Eight winterization projects launched in December and January

as part of

Implementation followed the allocation of US$3 million by the oPt Humanitarian Fund

Dismantling caravan site in Beit Hanoun after relocation of residents to more suitable housing, Jan 2017. © Photo by OCHA

Eight winter-related projects of the 2016 Humanitarian Response Plan are underway following the allocation of around $3 million by the oPt Humanitarian Fund (HF) in late November 2016. More than two thirds of the projects are run by national NGOs either directly or in partnership with UN agencies/ international NGOs. The projects target more than 181,000 Palestinians who are at risk of displacement and/or face safety hazards due to winter weather conditions, particularly flooding and storms. Six projects are in the Gaza Strip and two in the West Bank. 

In Gaza, poor storm-water drainage and power cuts place between 430,000 to 500,000 people, 64 schools and 10 health centers at risk of flooding. Children are at risk of drowning or contracting waterborne diseases such as diarrhea, hepatitis A, meningitis and typhoid. Four of the HF projects provide infrastructural, technical and educational support to service providers and households in the areas most vulnerable to winter flooding. The interventions benefit over 176,000 people through the construction, rehabilitation and improvement of drainage systems and stormwater networks; isolating sewage networks; and awareness campaigns about private/public hygiene, public health hazards and environmental pollution. Support to households includes the provision of hygiene and winter clothing items, especially to the most disadvantaged families such as female-headed and displaced households. 

The other two Gaza projects, run by UNRWA and UNDP, provide emergency rental subsidies to relocate internally displaced families, some 1,600 individuals, who lost their homes during the 2014 conflict and have been living in dilapidated, poorly insulated and unsafe metal caravans.[16] By the end of January, with HF support, these families had found more suitable housing and the caravans are no longer in use.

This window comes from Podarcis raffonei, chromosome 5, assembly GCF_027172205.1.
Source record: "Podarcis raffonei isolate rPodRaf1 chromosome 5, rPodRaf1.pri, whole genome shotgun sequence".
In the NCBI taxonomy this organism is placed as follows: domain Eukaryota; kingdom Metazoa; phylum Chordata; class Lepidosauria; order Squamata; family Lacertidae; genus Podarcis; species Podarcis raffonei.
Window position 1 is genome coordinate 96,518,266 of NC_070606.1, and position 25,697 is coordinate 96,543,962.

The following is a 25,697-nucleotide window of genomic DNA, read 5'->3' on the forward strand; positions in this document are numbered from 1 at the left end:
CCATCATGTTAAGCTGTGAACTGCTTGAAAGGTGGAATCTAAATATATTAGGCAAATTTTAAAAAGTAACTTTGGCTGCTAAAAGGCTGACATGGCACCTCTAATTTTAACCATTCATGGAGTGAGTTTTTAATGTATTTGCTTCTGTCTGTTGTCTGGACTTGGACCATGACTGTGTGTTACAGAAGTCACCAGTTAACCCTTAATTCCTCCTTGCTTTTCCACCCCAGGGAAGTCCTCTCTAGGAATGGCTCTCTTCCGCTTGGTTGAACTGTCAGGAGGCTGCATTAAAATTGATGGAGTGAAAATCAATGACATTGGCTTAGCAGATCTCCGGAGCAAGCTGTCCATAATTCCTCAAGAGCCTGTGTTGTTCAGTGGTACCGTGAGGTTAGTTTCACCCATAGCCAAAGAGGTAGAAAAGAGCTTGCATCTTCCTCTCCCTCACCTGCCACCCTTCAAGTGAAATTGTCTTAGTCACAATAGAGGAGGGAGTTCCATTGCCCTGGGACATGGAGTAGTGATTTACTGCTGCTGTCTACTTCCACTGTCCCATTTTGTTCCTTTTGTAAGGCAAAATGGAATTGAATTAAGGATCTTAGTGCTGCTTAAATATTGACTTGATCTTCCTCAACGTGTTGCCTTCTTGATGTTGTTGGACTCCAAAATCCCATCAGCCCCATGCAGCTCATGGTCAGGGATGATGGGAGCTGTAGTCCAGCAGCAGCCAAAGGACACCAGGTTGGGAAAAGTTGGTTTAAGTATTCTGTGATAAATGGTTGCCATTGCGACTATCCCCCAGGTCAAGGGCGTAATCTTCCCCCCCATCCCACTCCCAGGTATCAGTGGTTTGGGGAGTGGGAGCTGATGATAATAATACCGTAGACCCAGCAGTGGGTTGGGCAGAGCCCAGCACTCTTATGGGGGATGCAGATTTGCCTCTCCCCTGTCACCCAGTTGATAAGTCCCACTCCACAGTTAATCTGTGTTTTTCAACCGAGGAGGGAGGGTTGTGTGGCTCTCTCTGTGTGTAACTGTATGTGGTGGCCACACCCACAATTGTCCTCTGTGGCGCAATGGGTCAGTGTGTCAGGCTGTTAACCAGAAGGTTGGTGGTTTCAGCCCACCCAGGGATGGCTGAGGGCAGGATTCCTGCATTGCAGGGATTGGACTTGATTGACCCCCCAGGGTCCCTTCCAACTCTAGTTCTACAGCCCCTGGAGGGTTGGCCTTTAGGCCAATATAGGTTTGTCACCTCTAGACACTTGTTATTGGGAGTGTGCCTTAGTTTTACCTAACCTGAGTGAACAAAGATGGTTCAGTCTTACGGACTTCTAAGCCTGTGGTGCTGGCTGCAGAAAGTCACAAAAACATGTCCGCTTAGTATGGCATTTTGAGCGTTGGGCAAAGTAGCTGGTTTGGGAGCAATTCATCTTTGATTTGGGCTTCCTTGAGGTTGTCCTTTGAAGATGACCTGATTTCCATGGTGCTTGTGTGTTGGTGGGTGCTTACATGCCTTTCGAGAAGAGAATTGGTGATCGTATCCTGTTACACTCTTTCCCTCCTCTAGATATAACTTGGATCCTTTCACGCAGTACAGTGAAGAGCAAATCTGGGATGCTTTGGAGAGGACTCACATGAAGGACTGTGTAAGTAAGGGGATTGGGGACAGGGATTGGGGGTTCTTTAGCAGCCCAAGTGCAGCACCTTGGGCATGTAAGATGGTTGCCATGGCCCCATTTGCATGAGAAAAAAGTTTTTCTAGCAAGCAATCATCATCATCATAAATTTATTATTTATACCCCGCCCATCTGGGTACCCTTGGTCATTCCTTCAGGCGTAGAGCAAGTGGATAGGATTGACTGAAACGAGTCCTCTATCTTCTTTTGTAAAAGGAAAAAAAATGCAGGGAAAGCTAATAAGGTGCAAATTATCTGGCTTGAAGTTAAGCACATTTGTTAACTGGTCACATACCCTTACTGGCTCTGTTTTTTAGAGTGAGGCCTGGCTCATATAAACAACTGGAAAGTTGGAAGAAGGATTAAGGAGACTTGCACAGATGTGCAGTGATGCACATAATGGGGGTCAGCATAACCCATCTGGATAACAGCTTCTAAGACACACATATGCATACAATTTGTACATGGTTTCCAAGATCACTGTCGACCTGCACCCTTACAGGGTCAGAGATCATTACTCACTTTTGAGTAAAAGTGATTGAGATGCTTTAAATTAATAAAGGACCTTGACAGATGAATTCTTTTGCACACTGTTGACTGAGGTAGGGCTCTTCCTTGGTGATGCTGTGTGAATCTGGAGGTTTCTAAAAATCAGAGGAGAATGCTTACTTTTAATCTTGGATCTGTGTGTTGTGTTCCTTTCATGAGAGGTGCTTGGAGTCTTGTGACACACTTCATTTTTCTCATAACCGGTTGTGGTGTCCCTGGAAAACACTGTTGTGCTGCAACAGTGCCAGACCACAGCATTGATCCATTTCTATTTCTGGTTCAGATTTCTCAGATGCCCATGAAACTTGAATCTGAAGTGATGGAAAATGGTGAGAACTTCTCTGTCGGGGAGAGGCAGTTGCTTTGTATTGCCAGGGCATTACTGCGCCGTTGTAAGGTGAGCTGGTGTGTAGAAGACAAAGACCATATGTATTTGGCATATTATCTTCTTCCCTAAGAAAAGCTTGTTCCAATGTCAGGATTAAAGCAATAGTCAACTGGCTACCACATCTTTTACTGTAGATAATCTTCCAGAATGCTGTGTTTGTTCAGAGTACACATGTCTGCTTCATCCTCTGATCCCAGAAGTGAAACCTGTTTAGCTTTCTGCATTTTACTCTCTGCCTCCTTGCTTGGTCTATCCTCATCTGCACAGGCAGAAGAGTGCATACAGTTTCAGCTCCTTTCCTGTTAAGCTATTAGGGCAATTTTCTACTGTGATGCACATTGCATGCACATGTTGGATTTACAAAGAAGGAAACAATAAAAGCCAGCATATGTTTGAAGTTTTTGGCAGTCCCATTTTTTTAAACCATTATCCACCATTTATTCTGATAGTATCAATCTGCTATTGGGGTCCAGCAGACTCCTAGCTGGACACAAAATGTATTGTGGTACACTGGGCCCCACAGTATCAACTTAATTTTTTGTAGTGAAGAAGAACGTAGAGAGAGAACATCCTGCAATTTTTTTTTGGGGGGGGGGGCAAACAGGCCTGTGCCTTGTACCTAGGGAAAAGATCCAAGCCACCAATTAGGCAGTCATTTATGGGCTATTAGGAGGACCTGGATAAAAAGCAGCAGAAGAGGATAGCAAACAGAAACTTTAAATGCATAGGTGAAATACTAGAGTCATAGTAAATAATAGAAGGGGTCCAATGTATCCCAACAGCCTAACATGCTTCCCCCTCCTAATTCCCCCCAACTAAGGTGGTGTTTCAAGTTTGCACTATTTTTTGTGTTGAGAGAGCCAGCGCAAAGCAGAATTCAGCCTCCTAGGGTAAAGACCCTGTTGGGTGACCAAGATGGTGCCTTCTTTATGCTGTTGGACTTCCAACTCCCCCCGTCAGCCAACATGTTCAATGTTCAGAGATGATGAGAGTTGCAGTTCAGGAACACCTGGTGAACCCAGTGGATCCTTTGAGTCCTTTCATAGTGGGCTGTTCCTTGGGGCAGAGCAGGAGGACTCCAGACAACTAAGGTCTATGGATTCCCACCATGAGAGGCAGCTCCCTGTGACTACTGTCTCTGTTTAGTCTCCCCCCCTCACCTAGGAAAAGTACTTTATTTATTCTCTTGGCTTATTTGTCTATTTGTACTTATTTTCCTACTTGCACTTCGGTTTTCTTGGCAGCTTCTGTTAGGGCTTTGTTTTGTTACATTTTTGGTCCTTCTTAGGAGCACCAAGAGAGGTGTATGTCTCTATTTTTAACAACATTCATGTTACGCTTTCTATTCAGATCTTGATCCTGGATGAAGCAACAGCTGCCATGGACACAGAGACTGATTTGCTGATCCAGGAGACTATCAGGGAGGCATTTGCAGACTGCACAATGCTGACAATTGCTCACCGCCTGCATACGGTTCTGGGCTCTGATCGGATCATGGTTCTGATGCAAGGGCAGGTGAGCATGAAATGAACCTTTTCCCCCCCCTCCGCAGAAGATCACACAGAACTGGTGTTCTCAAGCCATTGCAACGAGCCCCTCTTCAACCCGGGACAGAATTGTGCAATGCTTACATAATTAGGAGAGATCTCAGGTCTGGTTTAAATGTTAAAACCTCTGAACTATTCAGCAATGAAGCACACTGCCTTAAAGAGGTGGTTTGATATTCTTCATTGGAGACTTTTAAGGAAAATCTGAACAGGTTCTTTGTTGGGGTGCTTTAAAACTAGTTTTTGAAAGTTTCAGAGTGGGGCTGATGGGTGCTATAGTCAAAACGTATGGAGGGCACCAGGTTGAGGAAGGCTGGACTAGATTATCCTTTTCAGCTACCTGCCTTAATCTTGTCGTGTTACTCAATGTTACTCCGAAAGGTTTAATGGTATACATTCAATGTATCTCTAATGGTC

In the West Bank, the two funded projects address the shelter needs of 1,235 Palestinians living in communities in Area C that face a coercive environment due to Israeli policies, and whose homes and livelihood facilities are particularly vulnerable to winter-related hazards. 

One project run by a national NGO (the Ma’an Development Center) supports the rehabilitation of homes in four Palestinian herding communities in south Hebron comprising 192 women, 188 men and 131 children. The average income of households in these communities is less than $571 a month ($3 per member per day), more than half of which is spent on food and medicine. Due to their low income, residents cannot afford to maintain their homes, which are in poor condition.

The second project, run by an international NGO (Agency for Technical Cooperation and Development), provides emergency shelter to vulnerable households whose homes and animal shelters are demolished by the Israeli authorities or damaged as a result of winter storms and/or flooding.[17] The HF allocation bridges the funding gap in regular inter-agency demolition response mechanism, incurred by the sharp upsurge in demolitions in 2016, which more than doubled compared to 2015.

The oPt Humanitarian Fund

Charts: Ongoing projects

The oPt Humanitarian Fund (oPt HF) primarily supports the delivery of strategic humanitarian responses identified under the Humanitarian Response Plan (HRP), while retaining the flexibility to allocate funds to unforeseen events or other special requirements. The HF allocates funding to needs-based priority sectors and geographic areas. The fund has the following main objectives: support life-saving and life-sustaining activities while filling critical funding gaps; promote needs-based assistance in accordance with humanitarian principles; strengthen coordination and leadership primarily through the function of the Humanitarian Coordinator and by leveraging the cluster system; improve the relevance and coherence of humanitarian response by strategically funding priorities as identified under the HRP; expand the delivery of assistance in hard-to-reach areas by partnering with national and international NGOs.[18]

The oPt HF projects are funded by the United Nations/ Humanitarian Fund (UN/HF) with the generous support of Belgium, Germany, Ireland, Italy, Norway, Spain, Sweden and Switzerland.

[16] For further details on the conditions of IDPs living in metal caravans, see the October Humanitarian Bulletin.

[17] The estimated number of ACTED beneficiaries for this project is 585 vulnerable individuals: 284 children, 53 elderly people and 145 women.

[18] For more details on the HF, see oPt Humanitarian Fund, OCHA July 2016.